The PDBs arrived in an unassuming grey bubble mailer; inside were two clear baggies labeled DIATONE on one side. Inside the baggie is the PDB itself and a smaller baggie containing auxiliary LED lighting.
The PDBs I received are the V1; they are made to fit the majority of "ZMR250" and "H250" quad frame kits. Here you can see it fitted against an RCX H250 frame; I know it's hard to tell from this photo, but what looks like mismatched holes is actually just shadows from the flash. I PROMISE you all the arm screw holes and standoff holes line up perfectly. I've used it successfully with a number of different generic "ZMR250" frames from eBay and AliExpress.
I just received THIS in today's mail for my Yi. Only $13 and eligible for free shipping via Prime; I picked it because it came with a UV Filter/Lens Protector and I was willing to pay more to have it quickly.
Overall weight with Yi is 100 grams, plus 5 for the UV Filter
The frame is injection molded ABS and reasonably thick; it doesn't feel a bit flimsy at all. When attached to the base and tightened down, it feels VERY firm. I still don't think it can stand up to Kernow Quad, though.
Posted by mnemennth |
Jun 24, 2015 @ 10:26 PM | 2,775 Views
UPDATE: Fans came in; FULL DIY POSTED!
X120 Charger: Killer Deal for $22. Don't let the fan they left out kill it.
I just received my new X120 charger from hobbyKing; as I suspected, it is 100% a rebrand of the iMAX X100/X120. It even has "iMAX X100 V1.5" printed on the PCB and iMAX molded int the inside of the case.
iMAX originally designed this charger to have a fan; the circuit is there and even the plug is present on the PCB.
Only 4 screws hold it together, but to get it open you'll need to peel the blue stickers off the vents and the black sticker around the charge ports.
I'm guessing they omitted it to save cost or maybe to make the charger quiet; the entire circuit IS present, even down to the switching transistor and a 2-pin JST-SH connector still on the board.
Fan measures 35x35x10mm; the circuit provides 5V power.
Posted by mnemennth |
Jun 21, 2015 @ 08:16 PM | 2,223 Views
Some time ago I was contacted by Adam at Gearbest; asking if I'd like to review a quad for them. After some consideration we picked the HT-F801; it has become a very popular quad for both beginner & experienced pilots alike due to sporty performance, rock-stable attitude control, and reasonable price.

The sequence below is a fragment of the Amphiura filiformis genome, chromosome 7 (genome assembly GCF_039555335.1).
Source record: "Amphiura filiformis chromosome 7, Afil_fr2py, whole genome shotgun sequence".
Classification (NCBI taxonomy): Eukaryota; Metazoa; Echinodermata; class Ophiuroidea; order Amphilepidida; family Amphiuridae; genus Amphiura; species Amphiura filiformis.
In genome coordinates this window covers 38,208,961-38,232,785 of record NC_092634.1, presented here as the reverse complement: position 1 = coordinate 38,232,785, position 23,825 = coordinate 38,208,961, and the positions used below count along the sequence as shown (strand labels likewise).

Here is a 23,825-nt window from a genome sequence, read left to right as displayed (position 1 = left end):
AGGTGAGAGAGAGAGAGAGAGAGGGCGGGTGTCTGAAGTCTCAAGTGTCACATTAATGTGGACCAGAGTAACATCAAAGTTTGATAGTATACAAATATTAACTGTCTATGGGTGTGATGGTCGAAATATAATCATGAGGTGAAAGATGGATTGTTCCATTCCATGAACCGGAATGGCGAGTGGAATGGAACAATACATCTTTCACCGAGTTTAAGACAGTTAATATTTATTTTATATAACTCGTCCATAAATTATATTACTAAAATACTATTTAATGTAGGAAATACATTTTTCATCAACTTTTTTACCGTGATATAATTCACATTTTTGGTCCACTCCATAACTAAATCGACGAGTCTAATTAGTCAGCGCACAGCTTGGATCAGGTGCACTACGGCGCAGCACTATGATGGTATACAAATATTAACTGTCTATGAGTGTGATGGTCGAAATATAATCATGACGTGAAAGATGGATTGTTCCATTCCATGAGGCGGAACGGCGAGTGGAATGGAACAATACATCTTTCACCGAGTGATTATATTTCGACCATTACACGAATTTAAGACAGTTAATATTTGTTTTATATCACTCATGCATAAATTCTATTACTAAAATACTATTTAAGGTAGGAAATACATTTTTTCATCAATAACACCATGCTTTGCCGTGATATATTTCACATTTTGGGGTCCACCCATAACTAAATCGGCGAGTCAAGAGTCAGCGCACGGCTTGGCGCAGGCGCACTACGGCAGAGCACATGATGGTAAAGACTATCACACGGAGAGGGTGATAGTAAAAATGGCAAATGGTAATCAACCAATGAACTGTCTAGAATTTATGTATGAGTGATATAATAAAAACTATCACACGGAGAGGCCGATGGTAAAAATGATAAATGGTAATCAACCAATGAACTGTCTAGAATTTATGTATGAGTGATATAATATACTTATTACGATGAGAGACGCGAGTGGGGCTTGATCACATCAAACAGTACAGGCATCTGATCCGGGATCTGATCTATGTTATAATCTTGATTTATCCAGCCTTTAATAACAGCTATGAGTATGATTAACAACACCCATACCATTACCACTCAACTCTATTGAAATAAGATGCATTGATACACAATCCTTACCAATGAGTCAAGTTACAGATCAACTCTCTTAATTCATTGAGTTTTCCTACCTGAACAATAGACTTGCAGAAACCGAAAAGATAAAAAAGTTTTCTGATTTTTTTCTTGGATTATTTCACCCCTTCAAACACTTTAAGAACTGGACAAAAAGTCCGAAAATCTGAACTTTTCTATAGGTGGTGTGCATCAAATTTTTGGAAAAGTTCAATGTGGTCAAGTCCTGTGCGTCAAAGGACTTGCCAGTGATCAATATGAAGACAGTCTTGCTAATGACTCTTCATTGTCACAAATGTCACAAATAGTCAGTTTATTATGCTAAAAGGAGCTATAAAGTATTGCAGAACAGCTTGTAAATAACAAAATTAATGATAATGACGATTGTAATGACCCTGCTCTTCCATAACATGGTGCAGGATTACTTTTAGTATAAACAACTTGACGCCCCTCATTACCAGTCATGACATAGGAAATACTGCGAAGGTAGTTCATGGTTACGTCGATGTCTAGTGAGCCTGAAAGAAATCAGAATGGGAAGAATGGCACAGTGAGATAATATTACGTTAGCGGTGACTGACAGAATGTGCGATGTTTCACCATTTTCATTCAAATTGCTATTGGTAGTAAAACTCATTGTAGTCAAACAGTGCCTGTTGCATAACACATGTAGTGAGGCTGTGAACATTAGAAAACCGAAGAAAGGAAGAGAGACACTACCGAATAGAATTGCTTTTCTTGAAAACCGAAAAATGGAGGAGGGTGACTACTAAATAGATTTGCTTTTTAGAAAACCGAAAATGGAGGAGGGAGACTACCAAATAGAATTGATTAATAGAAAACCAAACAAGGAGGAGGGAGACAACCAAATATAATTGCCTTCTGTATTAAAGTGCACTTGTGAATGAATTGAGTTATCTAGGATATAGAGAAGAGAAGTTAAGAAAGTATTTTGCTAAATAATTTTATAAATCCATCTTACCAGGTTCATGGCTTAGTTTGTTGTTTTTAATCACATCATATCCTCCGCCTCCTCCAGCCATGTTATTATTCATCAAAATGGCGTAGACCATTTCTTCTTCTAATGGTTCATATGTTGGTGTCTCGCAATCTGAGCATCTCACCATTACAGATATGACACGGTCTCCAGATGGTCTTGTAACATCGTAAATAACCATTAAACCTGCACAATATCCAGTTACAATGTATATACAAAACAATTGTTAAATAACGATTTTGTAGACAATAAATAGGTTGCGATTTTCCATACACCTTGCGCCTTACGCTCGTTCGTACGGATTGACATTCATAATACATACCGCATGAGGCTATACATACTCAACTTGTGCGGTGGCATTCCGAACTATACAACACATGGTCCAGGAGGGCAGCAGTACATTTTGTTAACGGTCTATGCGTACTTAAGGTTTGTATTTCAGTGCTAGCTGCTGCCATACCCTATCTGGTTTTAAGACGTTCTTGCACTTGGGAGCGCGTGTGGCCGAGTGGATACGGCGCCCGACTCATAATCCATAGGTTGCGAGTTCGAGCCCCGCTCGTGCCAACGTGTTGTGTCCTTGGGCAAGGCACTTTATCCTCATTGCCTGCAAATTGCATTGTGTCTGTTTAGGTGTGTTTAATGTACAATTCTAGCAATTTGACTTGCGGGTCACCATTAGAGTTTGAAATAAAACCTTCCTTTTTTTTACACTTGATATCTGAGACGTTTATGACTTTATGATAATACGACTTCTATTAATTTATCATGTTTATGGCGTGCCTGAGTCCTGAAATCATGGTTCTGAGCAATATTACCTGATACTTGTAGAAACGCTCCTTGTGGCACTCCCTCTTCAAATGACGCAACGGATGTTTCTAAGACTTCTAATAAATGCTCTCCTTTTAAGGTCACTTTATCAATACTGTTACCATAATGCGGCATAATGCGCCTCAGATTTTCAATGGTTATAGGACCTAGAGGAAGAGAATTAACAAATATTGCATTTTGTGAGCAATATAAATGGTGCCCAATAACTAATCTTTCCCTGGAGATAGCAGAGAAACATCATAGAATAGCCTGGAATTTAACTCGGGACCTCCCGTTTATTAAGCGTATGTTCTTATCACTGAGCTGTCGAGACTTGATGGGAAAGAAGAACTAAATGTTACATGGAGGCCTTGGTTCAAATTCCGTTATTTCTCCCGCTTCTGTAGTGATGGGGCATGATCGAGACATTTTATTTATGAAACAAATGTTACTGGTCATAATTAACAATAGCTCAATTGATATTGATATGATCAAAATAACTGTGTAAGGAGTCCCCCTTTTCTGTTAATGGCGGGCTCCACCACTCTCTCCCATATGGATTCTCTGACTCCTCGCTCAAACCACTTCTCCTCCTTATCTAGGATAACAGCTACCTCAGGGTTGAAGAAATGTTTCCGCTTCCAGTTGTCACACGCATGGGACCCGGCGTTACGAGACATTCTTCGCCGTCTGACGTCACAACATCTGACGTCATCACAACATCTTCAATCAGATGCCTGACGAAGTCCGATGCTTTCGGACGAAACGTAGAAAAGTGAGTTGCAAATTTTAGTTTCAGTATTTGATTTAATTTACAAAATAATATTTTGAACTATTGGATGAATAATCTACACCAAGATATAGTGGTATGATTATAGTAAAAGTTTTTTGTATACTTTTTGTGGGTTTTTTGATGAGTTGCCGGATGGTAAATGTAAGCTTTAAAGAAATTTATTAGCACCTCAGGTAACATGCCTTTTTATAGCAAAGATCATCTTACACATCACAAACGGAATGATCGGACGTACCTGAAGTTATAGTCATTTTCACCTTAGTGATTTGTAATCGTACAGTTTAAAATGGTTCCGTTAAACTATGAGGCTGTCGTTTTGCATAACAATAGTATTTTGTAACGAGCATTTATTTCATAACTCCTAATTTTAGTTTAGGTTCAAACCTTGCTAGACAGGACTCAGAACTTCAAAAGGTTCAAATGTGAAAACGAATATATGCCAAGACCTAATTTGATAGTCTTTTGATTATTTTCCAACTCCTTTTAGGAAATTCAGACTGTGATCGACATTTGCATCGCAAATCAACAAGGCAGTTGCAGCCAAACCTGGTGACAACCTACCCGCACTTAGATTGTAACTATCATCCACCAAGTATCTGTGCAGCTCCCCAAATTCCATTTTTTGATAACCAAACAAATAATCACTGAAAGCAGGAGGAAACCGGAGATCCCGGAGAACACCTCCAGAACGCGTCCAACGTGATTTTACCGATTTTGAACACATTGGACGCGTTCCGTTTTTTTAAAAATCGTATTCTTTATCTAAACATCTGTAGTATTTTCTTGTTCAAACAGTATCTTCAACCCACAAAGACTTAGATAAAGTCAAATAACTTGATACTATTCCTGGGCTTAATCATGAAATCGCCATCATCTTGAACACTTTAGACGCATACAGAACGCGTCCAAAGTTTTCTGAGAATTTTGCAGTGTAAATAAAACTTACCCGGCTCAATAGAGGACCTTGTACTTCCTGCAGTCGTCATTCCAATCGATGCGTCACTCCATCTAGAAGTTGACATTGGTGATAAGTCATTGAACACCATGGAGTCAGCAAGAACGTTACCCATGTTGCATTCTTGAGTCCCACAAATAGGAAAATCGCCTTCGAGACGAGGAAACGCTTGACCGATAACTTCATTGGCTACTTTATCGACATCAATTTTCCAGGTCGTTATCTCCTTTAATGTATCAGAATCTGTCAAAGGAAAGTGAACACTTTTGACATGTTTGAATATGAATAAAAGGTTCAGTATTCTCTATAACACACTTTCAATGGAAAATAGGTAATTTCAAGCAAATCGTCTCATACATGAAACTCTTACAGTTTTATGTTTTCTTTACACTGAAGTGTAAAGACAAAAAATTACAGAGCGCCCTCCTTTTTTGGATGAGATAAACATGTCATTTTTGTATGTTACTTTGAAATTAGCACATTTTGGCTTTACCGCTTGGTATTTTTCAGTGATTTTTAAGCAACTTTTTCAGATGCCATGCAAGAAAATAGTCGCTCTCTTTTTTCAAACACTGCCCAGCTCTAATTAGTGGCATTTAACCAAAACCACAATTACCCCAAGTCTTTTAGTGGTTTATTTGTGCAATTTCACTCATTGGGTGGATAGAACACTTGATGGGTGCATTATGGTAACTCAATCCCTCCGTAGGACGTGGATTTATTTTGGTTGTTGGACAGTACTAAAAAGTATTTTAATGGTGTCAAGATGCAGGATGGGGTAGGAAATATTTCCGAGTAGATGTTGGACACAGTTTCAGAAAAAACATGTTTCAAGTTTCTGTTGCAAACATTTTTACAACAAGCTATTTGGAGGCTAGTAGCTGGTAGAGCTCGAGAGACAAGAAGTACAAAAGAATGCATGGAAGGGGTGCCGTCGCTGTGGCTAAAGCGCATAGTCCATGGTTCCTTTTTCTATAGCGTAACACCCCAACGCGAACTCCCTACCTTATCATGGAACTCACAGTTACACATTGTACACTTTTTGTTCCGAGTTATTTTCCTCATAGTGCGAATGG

Well, a first-day encounter with The Kite-Eating Tree and the demands of a new job have kept me from fulfilling my obligations to this good fellow until now.
Thanks again Adam, for hanging with me all this time. You've been far more patient than I deserve.
What's in the Box:
Like most of the current crop of China-Direct toy quads, it comes in a cardboard box with carry handle that is intended to serve as a "field box"; molded pockets in an easily pulled out tray carry the quad, battery and TX safely and securely.
Included are the fully assembled quad itself, TX, 650ma battery, 720P CMOS camera, extended landing legs to protect the camera, optional prop guards, a spare set of props, USB-Powered battery charger, and a little baggie with a screwdriver, the hardware to attach the prop guards, and two optional "crown-style" joystick ends to replace the game-controller style thumbpads on the TX.
In which thread I outlined a few mods I'd like to try. As I was working on this Blog, I realized that the techniques presented here are NOT all specific to this VTX; so I changed it up to be more universally applicable.
We have a whole new crop of micro-sized 600mW VTX out now; the complaints I'm seeing nearly universally are:
1) Tiny size, big power = LOTS OF HEAT!
2) The BLEEP!ing RF connector breaks off JUST AS BAD AS EVER!!!
If you cut the heat-shrink off, then peel the label off the tin can on the RF module, you can apply all these basic technique to ANY "Bare-PCB" VTX. These mods can all be completed in 2 hours or less with only a small vise and a pair of tin snips being the only uncommon tools (for this hobby) needed besides some patience and a willingness to rework your electronics to make them better.
If you're tuning in to mod another VTX, you should make a reality check before actually cutting the heat-shrink off and voiding your warranty, if you have any. Lay the "tin can" side of the RF module against a flat surface & be sure the RF connector (or anything else on the PCB) doesn't protrude above the tin can, preventing it from lying flat against the plate we're about to make. If it's less than 1-2mm difference, you can expect the blue thermal pads to offset that (but they now just became required, not optional);...Continue Reading
I have no idea what it says; but nobody Asian has slapped me while I'm wearing them, so probably nothing about anybody's parentage.
Here you can see one of my mods: I replaced one of the RCA Jacks with a RCA plug so I could plug directly into my VRX; this I moved to Input 1 inside the goggles. Only because I ONLY had a white RCA plug that I could use here.
Front cover is 82mm x 154mm inside, or 6" x 3 - 3/16" not counting the rounded corners. The 5" Diagonal 800x480 widescreen below fits with about 5mm clearance vertically; you might be able to cram a 5.6" inside but it'll be close. I think you could use one of the 7" ones off eBay and have about 95% of the active matrix of the screen inside the goggles, but you'd have to lose the front cover and hot glue abuse, etc. It would look like hell on the outside.